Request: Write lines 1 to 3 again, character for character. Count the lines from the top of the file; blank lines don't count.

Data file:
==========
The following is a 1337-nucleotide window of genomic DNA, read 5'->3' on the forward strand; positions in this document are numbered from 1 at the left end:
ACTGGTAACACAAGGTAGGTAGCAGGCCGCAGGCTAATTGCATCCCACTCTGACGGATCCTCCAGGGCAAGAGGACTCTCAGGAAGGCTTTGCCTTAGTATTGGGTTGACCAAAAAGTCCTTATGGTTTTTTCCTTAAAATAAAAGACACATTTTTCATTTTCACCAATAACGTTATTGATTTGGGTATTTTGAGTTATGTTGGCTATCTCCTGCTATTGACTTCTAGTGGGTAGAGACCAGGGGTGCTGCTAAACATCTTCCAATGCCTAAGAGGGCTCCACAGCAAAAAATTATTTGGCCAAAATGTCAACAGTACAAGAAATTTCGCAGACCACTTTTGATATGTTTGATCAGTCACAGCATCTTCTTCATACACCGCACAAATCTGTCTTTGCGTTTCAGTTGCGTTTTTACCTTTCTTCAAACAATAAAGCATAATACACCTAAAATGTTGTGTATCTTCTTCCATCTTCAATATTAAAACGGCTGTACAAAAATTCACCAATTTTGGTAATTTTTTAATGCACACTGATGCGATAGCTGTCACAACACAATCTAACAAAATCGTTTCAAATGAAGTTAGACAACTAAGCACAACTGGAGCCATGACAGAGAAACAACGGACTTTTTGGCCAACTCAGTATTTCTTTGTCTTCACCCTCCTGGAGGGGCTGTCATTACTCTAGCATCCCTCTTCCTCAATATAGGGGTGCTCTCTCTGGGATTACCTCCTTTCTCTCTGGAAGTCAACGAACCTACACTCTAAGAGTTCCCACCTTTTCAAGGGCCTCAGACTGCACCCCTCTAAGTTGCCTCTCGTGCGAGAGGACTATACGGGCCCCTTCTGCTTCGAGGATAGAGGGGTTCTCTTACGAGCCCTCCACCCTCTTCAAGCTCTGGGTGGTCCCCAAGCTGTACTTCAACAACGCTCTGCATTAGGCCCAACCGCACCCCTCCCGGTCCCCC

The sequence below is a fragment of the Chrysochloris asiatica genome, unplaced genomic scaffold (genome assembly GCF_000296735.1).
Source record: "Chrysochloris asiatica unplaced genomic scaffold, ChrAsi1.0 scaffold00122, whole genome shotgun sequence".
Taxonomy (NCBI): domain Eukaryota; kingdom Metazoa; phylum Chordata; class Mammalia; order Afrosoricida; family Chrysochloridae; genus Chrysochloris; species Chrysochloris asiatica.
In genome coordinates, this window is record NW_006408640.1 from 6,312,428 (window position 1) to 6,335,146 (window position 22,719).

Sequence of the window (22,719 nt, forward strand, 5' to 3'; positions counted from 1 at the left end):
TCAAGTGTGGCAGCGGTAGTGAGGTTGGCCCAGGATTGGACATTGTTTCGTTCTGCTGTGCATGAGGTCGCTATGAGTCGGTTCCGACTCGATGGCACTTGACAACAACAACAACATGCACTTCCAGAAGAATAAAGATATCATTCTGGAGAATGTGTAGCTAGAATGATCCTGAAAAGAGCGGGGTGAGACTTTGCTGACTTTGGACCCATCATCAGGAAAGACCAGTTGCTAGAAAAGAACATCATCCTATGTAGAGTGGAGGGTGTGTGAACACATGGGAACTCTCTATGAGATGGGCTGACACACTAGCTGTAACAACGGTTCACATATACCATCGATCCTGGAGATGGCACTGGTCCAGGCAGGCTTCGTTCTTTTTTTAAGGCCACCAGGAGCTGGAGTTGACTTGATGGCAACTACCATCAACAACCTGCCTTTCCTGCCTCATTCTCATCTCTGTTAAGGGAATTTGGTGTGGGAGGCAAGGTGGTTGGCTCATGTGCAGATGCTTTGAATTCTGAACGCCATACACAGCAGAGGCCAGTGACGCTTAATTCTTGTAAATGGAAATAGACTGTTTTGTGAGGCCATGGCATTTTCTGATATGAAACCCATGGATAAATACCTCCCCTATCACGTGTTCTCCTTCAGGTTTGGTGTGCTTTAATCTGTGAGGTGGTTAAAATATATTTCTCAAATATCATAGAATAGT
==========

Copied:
The following is a 1337-nucleotide window of genomic DNA, read 5'->3' on the forward strand; positions in this document are numbered from 1 at the left end:
ACTGGTAACACAAGGTAGGTAGCAGGCCGCAGGCTAATTGCATCCCACTCTGACGGATCCTCCAGGGCAAGAGGACTCTCAGGAAGGCTTTGCCTTAGTATTGGGTTGACCAAAAAGTCCTTATGGTTTTTTCCTTAAAATAAAAGACACATTTTTCATTTTCACCAATAACGTTATTGATTTGGGTATTTTGAGTTATGTTGGCTATCTCCTGCTATTGACTTCTAGTGGGTAGAGACCAGGGGTGCTGCTAAACATCTTCCAATGCCTAAGAGGGCTCCACAGCAAAAAATTATTTGGCCAAAATGTCAACAGTACAAGAAATTTCGCAGACCACTTTTGATATGTTTGATCAGTCACAGCATCTTCTTCATACACCGCACAAATCTGTCTTTGCGTTTCAGTTGCGTTTTTACCTTTCTTCAAACAATAAAGCATAATACACCTAAAATGTTGTGTATCTTCTTCCATCTTCAATATTAAAACGGCTGTACAAAAATTCACCAATTTTGGTAATTTTTTAATGCACACTGATGCGATAGCTGTCACAACACAATCTAACAAAATCGTTTCAAATGAAGTTAGACAACTAAGCACAACTGGAGCCATGACAGAGAAACAACGGACTTTTTGGCCAACTCAGTATTTCTTTGTCTTCACCCTCCTGGAGGGGCTGTCATTACTCTAGCATCCCTCTTCCTCAATATAGGGGTGCTCTCTCTGGGATTACCTCCTTTCTCTCTGGAAGTCAACGAACCTACACTCTAAGAGTTCCCACCTTTTCAAGGGCCTCAGACTGCACCCCTCTAAGTTGCCTCTCGTGCGAGAGGACTATACGGGCCCCTTCTGCTTCGAGGATAGAGGGGTTCTCTTACGAGCCCTCCACCCTCTTCAAGCTCTGGGTGGTCCCCAAGCTGTACTTCAACAACGCTCTGCATTAGGCCCAACCGCACCCCTCCCGGTCCCCC

The sequence below is a fragment of the Chrysochloris asiatica genome, unplaced genomic scaffold (genome assembly GCF_000296735.1).